Prime Minister Justin Trudeau has named two new Independent senators to sit in the upper chamber.

Mary Coyle, 63, will sit for Nova Scotia and Mary Jane McCallum, 65, will represent Manitoba.

McCallum, who is of Cree descent and a survivor of the Indian residential school system, is believed to be the first female Indigenous dentist accredited in Canada.

She has worked throughout Manitoba's north for decades — she obtained her dental nursing certificate in 1977, and later her doctorate in dental medicine in 1990 — and still runs a practice on Opaskwayak Cree Nation near The Pas. In addition to her private practice, McCallum has worked with the federal First Nations and Inuit Health Branch, and helped lead the Aboriginal Dental Health Program at the University of Manitoba.

McCallum is set to become a parliamentarian as Health Canada faces criticism for its handling of the dental file. The auditor general has raised alarm bells about the provision of dental services to First Nations peoples, finding the department does "not know how much of a difference it was making" despite its annual budget of $200 million. Unlike other Canadians, First Nations health care, including oral health, is largely the responsibility of the federal government.

CBC News has also profiled the struggles of a young Cree girl who has taken the government to court to secure payment for braces her doctors say are medically necessary. The government has spent some $110,000 in court fighting the $6,000 procedure.

According to a written statement distributed by the Prime Minister's Office, Coyle is a long-time champion of women's leadership, gender equality, and the rights of Indigenous people.

Since 1997, she has held a number of leadership positions at St. Francis Xavier University in Antigonish, N.S., where she served as executive director of the Frank McKenna Centre for Leadership, a group devoted to helping students "to dream big, to make a positive difference in the world, and to learn to work with others to make things happen."

Coyle also helped launch the university's Coady International Centre for Women's Leadership, which is devoted to bolstering the place of women in civil society in the global south.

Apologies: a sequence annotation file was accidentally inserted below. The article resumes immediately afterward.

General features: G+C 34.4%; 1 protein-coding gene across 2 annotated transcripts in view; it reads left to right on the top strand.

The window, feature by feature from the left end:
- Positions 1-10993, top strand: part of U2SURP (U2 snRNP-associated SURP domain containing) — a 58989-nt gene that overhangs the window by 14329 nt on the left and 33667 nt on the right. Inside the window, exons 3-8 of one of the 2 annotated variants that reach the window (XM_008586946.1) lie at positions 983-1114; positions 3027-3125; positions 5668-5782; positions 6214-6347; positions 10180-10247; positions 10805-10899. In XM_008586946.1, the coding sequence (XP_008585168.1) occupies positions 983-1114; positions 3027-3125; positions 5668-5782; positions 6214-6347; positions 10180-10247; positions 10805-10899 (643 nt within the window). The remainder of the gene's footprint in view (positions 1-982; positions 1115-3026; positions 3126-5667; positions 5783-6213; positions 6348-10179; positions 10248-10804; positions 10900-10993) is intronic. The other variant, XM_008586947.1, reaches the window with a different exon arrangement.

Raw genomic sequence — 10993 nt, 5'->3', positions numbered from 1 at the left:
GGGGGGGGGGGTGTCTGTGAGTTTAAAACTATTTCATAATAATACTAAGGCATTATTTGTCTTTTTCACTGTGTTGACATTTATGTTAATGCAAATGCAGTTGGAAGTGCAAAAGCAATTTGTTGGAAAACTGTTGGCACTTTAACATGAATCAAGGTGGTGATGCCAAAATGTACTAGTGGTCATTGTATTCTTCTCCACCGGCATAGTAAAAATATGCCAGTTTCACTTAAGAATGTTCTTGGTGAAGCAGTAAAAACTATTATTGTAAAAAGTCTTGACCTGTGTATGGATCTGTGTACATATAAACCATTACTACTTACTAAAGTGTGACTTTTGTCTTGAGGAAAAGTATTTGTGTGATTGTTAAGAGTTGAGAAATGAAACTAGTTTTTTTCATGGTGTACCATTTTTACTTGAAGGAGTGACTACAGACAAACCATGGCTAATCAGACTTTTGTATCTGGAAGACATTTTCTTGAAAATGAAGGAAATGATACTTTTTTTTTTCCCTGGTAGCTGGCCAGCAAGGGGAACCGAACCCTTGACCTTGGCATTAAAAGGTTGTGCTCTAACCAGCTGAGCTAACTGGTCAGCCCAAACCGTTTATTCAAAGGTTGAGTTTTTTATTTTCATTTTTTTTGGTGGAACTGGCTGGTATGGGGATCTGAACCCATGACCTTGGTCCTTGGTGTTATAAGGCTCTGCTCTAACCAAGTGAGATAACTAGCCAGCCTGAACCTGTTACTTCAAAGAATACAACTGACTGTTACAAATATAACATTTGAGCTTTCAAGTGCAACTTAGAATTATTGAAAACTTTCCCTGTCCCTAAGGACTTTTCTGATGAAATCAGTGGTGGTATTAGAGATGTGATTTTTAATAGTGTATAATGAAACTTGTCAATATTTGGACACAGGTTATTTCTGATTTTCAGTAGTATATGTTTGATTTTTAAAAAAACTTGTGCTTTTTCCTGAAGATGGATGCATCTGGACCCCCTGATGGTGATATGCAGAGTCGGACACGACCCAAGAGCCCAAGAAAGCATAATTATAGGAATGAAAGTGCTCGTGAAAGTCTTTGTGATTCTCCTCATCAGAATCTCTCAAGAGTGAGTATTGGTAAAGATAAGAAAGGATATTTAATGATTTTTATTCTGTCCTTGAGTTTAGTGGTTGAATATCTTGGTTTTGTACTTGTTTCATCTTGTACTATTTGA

Mary Coyle and daughters

Mary Coyle with two of her daughters, Lauren (left) and Emilie (right) at a 2012 event in Halifax. (Riley Smith Photography/Facebook)

"If you really want to change the world, you have to look at what hasn't happened yet, and one of the things that hasn't happened yet is women in significant numbers in significant ways moving into leadership positions at all levels," she told the local newspaper after receiving an award for her work with the centre.

She has worked abroad in rural development, and helped with the creation of the world's first micro financing bank, BancoSol, in Bolivia, and the establishment of the First Peoples Fund, which provides micro loans to First Nations and Métis communities in Canada.

"I am pleased to welcome Parliament's newest independent senators. Ms. Coyle and Dr. McCallum have already built legacies in their respective fields, and I trust that they will represent their regions well while bringing the depth of experience and knowledge needed to serve in the best interest of all Canadians," Prime Minister Justin Trudeau said in a statement announcing his picks.

After these two appointments, Trudeau will have named 30 senators to the Red Chamber. These two women are expected to sit as Independents — as all of the prime minister's other appointments have opted to do thus far.

The Independent Senators Group has a plurality in the Senate with 39 seats followed closely by 34 Conservative senators and 15 Liberals. After today, there are still 11 vacancies to be filled in the 105-member body.

The new additions also bring the Red Chamber closer to gender parity as some 46 per cent of senators (43 of 94) will be women. Calls for gender balance in the Senate came shortly after Trudeau unveiled a cabinet with an equal number of women and men.